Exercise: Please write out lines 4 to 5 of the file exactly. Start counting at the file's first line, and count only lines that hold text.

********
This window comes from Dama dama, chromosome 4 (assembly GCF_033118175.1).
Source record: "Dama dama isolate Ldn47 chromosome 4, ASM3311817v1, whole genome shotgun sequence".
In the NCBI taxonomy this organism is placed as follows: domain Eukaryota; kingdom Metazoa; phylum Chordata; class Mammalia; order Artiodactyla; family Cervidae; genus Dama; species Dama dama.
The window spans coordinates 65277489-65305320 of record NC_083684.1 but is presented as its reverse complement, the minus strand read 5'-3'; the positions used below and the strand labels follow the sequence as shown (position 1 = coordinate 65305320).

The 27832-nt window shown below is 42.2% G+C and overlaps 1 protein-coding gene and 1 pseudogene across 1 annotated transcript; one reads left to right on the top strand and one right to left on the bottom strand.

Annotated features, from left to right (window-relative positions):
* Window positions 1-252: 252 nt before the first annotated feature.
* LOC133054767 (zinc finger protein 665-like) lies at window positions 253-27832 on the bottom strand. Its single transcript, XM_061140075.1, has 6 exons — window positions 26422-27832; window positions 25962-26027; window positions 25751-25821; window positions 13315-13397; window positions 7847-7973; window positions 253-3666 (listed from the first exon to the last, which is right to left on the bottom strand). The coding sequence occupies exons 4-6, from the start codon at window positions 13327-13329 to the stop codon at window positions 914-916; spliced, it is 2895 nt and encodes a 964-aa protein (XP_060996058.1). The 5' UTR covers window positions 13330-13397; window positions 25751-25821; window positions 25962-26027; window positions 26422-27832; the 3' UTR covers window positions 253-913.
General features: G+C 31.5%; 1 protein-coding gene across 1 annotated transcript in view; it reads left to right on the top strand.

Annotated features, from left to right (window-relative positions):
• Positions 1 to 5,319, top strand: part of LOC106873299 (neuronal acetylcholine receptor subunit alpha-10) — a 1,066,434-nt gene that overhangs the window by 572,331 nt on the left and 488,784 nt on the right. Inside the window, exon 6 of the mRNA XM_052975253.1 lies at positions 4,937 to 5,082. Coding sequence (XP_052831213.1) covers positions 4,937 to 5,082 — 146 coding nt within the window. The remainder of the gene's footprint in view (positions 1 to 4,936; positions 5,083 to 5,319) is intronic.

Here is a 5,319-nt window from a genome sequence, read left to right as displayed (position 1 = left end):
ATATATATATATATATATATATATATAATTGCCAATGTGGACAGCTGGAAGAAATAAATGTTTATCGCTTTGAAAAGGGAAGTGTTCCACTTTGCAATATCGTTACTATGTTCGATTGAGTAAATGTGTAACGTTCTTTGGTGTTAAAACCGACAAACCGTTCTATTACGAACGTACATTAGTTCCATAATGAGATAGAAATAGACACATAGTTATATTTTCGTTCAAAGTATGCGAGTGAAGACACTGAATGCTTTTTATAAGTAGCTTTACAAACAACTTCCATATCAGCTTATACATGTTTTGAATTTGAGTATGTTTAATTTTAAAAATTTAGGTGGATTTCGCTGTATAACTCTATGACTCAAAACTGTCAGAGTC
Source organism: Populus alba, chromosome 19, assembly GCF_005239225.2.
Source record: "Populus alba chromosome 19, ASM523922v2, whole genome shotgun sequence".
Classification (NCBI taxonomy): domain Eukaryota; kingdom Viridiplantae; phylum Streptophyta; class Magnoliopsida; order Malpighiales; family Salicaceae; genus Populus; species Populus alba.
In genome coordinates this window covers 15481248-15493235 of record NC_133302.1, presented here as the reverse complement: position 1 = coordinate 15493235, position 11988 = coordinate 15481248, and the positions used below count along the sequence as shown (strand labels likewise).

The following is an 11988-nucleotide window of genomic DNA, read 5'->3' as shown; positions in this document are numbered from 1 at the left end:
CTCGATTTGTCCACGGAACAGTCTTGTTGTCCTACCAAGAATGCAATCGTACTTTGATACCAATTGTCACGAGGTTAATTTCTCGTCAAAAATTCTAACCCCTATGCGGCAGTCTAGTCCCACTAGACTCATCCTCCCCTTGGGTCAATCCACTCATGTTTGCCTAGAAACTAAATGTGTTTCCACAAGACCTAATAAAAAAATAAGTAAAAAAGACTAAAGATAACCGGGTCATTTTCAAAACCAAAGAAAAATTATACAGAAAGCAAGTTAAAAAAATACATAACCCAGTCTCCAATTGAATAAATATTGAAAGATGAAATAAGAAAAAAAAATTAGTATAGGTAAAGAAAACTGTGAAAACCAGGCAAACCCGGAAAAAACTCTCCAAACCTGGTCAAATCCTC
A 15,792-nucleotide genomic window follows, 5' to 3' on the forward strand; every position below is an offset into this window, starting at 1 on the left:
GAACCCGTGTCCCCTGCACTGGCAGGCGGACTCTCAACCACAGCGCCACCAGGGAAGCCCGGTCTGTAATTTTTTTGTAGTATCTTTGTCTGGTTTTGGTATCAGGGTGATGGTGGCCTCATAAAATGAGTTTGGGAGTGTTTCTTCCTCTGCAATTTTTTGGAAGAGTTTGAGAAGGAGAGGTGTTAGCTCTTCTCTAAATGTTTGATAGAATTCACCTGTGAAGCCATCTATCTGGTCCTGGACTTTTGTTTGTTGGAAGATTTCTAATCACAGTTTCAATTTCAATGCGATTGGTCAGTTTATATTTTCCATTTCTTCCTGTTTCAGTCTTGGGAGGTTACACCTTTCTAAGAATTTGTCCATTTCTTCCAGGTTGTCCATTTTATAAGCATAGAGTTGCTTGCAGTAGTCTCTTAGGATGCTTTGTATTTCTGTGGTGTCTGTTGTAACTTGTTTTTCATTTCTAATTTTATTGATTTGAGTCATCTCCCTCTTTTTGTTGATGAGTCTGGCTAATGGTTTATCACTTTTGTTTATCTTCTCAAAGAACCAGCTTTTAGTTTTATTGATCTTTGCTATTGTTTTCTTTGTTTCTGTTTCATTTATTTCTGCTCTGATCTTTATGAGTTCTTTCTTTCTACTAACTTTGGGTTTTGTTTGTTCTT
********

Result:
The window spans coordinates 65277489-65305320 of record NC_083684.1 but is presented as its reverse complement, the minus strand read 5'-3'; the positions used below and the strand labels follow the sequence as shown (position 1 = coordinate 65305320).

The 27832-nt window shown below is 42.2% G+C and overlaps 1 protein-coding gene and 1 pseudogene across 1 annotated transcript; one reads left to right on the top strand and one right to left on the bottom strand.